On April 11, 2018, students at Chulalongkorn University (CU) reported that they were followed, and surveilled and intimidated by undercover police officers in response to their peaceful protest activities.
On April 9, a group of CU students protested an appearance by General Prayuth Chan-ocha, the leader of Thailand’s National Council on Peace and Order. According to media, as General Chan-ocha was speaking to reporters near Siam Square, students Wasinee Pabupraprap, Nattanoun Thangeuasakal, and Wiranpat Rodkaew held signs that read “Chula people love Prayuth Dictator.” The general’s security guards reportedly prevented one student from joining the protesters and tore up the signs. During the protest, General Prayuth publicly told his guards not to hurt the students.
In the two days following the peaceful protest, however, undercover police officers reportedly visited the students. According to Ms. Rodkaew, two officers visited her home, where they asked her mother whether she had any links to political parties, and warned her not to allow Ms. Rodkaew to protest again. Ms. Pabupraprap’s also reported home surveillance by police that day.
According to Mr. Wangchai, undercover officers visited and questioned CU staff members about him, including aski1ng for his address, contact information, and his behavior as a student. The same day, officers reportedly followed him, took pictures, and listened in while he was having a meal with another activist student, Parit “Penguin” Chiwarak. Mr. Wangchai also claimed that police followed him to the UN on April 11, while he was on his way to submit a letter regarding the police surveillance and intimidation he and his classmates faced.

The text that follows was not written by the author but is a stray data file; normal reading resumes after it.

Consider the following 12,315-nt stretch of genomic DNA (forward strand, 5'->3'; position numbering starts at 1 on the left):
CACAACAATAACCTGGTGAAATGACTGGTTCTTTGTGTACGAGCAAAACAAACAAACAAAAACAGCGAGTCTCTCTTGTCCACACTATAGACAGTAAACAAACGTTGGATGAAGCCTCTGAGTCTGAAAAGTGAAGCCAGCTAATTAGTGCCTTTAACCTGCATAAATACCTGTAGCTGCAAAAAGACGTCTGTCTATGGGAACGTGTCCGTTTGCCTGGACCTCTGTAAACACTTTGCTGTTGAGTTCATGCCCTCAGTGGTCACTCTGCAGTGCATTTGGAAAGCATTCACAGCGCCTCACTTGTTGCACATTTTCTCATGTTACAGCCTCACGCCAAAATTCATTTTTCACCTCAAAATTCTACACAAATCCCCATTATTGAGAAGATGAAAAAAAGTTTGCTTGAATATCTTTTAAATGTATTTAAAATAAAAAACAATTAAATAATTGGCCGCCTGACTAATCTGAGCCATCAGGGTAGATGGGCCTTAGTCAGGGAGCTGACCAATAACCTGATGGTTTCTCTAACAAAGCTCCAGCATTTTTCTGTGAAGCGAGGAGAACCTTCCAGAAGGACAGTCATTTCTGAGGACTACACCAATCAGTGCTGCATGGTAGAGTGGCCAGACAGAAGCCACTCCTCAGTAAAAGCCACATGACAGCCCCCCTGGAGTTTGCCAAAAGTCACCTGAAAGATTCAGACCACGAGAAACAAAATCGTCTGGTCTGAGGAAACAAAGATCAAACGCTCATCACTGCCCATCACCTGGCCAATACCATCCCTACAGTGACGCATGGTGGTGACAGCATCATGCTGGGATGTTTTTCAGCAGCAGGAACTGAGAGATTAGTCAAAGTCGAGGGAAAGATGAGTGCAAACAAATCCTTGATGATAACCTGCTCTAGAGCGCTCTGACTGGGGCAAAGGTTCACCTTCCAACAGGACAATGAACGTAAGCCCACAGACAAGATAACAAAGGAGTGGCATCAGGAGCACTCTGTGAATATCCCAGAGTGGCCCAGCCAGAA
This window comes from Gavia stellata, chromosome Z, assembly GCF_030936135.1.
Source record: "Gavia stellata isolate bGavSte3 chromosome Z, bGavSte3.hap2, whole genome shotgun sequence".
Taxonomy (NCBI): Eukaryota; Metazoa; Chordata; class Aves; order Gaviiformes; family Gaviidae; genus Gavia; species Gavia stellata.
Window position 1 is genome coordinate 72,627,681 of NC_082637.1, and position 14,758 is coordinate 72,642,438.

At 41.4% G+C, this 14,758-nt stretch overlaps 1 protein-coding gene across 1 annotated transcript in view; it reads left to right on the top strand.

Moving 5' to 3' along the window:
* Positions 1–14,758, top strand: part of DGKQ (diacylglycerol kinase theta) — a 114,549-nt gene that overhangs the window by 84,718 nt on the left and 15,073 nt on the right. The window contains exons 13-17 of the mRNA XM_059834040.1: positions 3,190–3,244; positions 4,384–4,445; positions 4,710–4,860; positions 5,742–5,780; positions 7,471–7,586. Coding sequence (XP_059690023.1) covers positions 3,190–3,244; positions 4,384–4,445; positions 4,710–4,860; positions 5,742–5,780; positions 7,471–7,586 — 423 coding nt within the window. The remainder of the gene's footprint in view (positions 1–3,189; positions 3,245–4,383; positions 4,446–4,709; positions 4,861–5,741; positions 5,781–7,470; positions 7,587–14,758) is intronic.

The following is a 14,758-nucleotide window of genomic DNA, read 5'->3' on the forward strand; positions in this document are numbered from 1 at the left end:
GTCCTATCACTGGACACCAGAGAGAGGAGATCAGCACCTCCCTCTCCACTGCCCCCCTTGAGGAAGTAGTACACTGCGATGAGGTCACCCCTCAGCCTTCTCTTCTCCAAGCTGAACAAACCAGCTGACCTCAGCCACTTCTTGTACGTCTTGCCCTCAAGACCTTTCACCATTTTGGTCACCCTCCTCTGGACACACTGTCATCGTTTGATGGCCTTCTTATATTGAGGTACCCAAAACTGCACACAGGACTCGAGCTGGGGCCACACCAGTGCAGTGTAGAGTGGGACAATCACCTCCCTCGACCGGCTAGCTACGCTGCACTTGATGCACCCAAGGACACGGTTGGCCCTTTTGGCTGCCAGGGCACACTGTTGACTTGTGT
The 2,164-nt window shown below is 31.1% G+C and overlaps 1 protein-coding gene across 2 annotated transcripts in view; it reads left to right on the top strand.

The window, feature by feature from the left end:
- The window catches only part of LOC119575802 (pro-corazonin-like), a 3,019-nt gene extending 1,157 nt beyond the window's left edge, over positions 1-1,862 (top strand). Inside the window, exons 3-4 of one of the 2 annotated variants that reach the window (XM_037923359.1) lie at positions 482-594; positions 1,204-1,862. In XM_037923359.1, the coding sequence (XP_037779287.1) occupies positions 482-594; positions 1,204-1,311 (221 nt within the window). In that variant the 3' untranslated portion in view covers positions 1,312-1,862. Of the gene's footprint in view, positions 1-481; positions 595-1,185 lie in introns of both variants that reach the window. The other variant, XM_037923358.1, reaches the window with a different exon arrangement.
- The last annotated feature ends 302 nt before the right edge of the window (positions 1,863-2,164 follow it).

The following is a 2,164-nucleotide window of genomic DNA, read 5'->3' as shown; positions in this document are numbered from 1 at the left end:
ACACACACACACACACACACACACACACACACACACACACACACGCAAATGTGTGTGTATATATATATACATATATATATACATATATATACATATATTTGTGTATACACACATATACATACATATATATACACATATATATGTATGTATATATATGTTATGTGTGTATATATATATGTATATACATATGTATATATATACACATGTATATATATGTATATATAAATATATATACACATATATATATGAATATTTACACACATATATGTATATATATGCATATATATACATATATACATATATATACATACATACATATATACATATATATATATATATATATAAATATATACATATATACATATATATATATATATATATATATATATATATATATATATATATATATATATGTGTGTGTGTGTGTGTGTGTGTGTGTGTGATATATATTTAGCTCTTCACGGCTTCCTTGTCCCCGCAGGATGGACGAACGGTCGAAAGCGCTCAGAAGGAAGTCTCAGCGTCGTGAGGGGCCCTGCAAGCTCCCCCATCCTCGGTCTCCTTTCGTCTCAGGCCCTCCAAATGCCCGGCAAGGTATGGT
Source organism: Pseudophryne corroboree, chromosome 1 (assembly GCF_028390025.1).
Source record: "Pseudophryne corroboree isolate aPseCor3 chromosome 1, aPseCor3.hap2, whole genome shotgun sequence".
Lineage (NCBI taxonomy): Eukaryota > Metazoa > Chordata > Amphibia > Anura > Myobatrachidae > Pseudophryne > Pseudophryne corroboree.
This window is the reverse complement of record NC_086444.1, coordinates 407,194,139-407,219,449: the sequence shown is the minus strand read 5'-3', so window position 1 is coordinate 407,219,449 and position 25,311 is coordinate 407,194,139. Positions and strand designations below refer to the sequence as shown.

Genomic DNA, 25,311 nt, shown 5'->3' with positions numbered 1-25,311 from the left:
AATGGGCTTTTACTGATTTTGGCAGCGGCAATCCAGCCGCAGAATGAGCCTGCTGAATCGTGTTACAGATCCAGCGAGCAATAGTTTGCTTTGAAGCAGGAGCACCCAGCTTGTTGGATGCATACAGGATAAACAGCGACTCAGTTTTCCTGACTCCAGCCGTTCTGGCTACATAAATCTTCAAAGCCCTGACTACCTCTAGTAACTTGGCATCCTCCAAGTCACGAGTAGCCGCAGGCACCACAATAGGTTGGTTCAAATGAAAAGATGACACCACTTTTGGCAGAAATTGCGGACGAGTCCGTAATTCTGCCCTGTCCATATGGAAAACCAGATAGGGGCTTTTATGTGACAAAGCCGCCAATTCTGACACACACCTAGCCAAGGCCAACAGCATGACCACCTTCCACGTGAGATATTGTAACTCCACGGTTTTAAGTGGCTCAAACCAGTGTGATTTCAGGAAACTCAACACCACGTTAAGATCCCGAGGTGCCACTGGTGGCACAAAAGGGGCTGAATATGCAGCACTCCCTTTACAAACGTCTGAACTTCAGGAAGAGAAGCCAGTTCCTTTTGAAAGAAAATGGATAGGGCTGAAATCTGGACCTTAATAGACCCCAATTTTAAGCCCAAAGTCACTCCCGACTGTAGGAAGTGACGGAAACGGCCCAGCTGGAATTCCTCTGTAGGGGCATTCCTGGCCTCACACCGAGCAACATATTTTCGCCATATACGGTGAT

Asked about the police activities, National Council of Peace and Order spokesman Winthai Suwaree reportedly stated “I don’t have any information about sending people to monitor them especially.”
Scholars at Risk is concerned about the use of surveillance and intimidation against students in order to retaliate against or prevent the peaceful exercise of the rights to freedom of expression and freedom of assembly — conduct that is expressly protected under international human rights instruments, including the Universal Declaration of Human Rights and the International Covenant on Civil and Political Rights, to which Thailand is a party. State authorities have a responsibility to refrain from actions that seek to restrict or retaliate against the peaceful exercise of such rights. In addition to the harm to the immediate victims, such acts have a chilling effect on academic freedom and democratic society generally.